Is it the Shah's heart or the boy's heart that the girl has won here? "He seemed to live only for a smile" appears to be confirmed by "All he cared about was the applause of one person", but I find it hard to believe that the Shah would tolerate open rumours of his favourite performing 'black magic' in another man's bed.
But presumably when "he" began to build a playground for "them", "he" is now once again the boy and "them" refers to the boy and girl?

Presumably the change from red and black robes to unrelieved black is symbolic of a deeper change in Erik at this point... the shift from two children playing hide and seek to a game of execution seems a bit sudden, though. Wouldn't it have been more likely for the Sultana to start her experiments simply by putting a prisoner into her maze and watching him get hopelessly lost? (Particularly given what we know about Erik's replica 'torture chamber' in Paris, which basically works on the principle of inducing the victim to self-destruction.)

I like your phrase for this in the summary: "the children are monsters... and *one* of them wears a mask" :-(

"suddenly all the mirrors sank into the floor and the man saw that he was in a courtyard" - this is an interesting combination of the two mutually inconsistent stories Leroux mentions about the 'rosy hours of Mazendaran", the mirrored chamber and the combat in the courtyard...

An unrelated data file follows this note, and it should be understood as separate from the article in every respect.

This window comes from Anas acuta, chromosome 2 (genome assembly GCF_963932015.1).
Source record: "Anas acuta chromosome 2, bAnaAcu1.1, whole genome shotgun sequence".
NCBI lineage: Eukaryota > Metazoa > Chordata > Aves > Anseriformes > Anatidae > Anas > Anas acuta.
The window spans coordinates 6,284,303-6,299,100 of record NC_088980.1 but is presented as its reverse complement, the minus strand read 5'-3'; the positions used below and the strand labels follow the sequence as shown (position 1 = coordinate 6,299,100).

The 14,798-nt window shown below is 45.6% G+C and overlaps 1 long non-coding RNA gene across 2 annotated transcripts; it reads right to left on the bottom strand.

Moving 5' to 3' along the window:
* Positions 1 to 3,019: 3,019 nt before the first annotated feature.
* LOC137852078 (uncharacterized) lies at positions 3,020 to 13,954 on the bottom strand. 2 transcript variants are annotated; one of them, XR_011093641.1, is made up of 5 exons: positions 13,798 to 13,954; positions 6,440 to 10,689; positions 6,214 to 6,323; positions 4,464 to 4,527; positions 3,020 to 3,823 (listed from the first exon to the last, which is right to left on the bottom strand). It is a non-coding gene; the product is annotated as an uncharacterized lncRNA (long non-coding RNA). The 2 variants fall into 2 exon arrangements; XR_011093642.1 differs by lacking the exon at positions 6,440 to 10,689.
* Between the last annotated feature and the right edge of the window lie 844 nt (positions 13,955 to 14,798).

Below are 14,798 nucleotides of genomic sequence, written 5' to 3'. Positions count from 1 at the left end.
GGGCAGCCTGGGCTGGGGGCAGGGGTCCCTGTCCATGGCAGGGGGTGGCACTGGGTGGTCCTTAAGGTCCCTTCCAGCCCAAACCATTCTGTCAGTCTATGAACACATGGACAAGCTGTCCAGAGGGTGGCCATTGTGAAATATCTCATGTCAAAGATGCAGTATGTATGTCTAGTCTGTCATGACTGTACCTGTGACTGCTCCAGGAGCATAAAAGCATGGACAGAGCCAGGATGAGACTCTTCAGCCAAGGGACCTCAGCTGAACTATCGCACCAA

So the demon takes over Erik's body entirely in order to use it to kill :-(

But of course the Daroga, who is a man of modern thought, doesn't believe in such creatures out of the myths of the ancient infidels.

I wonder if there comes a time when the 'innocent' boy steps aside altogether, seduced by the peace of possession, and Erlik becomes permanently incarnate in his body? :-(
10/10/2017 c1 28Not A Ghost3
Ooh- I love that you took this legend and twisted it around. The ending is unsettling and leaves just enough to the imagination that it haunts the reader after they've read it! Very nice!
10/10/2017 c1 10angelofnight
I like this one! I thought it might have more horror after that introduction. But I only felt the tension during the movement of the labyrinth. But I still like the story! If you ever think about expanding it, I'd very much like to hear more about your take on Erik's relationship with the sultana. If it differs from the Kay novel.
10/10/2017 c1 16Child of Dreams
(frowns slightly)
You misspelled "Erik" and "soul"...
10/10/2017 c1 MyNina
Nice to see you are back:-)
Congratulations to your fascinating One Shot, and the comparison to the mythological figure 'Erlik Khan' which fits our Opera Ghost perfectly... The idea of leaving ones body during enormous stress is quite common, and it might answer Erik' s fast mood swings and outbursts.
This story is well written, with lots of research work ans historical details. Great work, thanks for publishing!